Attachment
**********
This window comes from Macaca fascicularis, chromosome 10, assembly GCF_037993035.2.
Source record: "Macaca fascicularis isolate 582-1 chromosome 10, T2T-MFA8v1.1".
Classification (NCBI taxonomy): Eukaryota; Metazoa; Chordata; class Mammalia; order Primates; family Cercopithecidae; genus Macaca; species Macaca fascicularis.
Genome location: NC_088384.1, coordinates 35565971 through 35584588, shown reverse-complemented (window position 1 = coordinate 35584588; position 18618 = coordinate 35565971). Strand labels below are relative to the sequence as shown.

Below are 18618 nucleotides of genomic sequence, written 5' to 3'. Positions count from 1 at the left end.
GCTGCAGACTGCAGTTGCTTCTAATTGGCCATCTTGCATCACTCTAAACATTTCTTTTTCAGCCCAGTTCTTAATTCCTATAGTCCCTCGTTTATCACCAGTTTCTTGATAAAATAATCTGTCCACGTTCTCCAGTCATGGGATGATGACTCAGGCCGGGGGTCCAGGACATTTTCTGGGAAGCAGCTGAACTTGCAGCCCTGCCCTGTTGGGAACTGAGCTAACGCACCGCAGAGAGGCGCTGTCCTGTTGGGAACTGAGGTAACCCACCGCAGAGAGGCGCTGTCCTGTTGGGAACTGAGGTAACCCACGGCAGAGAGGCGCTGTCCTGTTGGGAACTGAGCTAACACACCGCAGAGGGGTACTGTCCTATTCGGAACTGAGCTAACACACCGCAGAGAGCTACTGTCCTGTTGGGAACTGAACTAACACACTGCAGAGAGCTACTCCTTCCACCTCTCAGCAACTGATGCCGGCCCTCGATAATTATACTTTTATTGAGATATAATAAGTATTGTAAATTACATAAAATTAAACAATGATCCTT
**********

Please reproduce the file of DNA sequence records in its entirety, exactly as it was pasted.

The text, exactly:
This window comes from Macaca fascicularis, chromosome 10, assembly GCF_037993035.2.
Source record: "Macaca fascicularis isolate 582-1 chromosome 10, T2T-MFA8v1.1".
Classification (NCBI taxonomy): Eukaryota; Metazoa; Chordata; class Mammalia; order Primates; family Cercopithecidae; genus Macaca; species Macaca fascicularis.
Genome location: NC_088384.1, coordinates 35565971 through 35584588, shown reverse-complemented (window position 1 = coordinate 35584588; position 18618 = coordinate 35565971). Strand labels below are relative to the sequence as shown.

Below are 18618 nucleotides of genomic sequence, written 5' to 3'. Positions count from 1 at the left end.
GCTGCAGACTGCAGTTGCTTCTAATTGGCCATCTTGCATCACTCTAAACATTTCTTTTTCAGCCCAGTTCTTAATTCCTATAGTCCCTCGTTTATCACCAGTTTCTTGATAAAATAATCTGTCCACGTTCTCCAGTCATGGGATGATGACTCAGGCCGGGGGTCCAGGACATTTTCTGGGAAGCAGCTGAACTTGCAGCCCTGCCCTGTTGGGAACTGAGCTAACGCACCGCAGAGAGGCGCTGTCCTGTTGGGAACTGAGGTAACCCACCGCAGAGAGGCGCTGTCCTGTTGGGAACTGAGGTAACCCACGGCAGAGAGGCGCTGTCCTGTTGGGAACTGAGCTAACACACCGCAGAGGGGTACTGTCCTATTCGGAACTGAGCTAACACACCGCAGAGAGCTACTGTCCTGTTGGGAACTGAACTAACACACTGCAGAGAGCTACTCCTTCCACCTCTCAGCAACTGATGCCGGCCCTCGATAATTATACTTTTATTGAGATATAATAAGTATTGTAAATTACATAAAATTAAACAATGATCCTT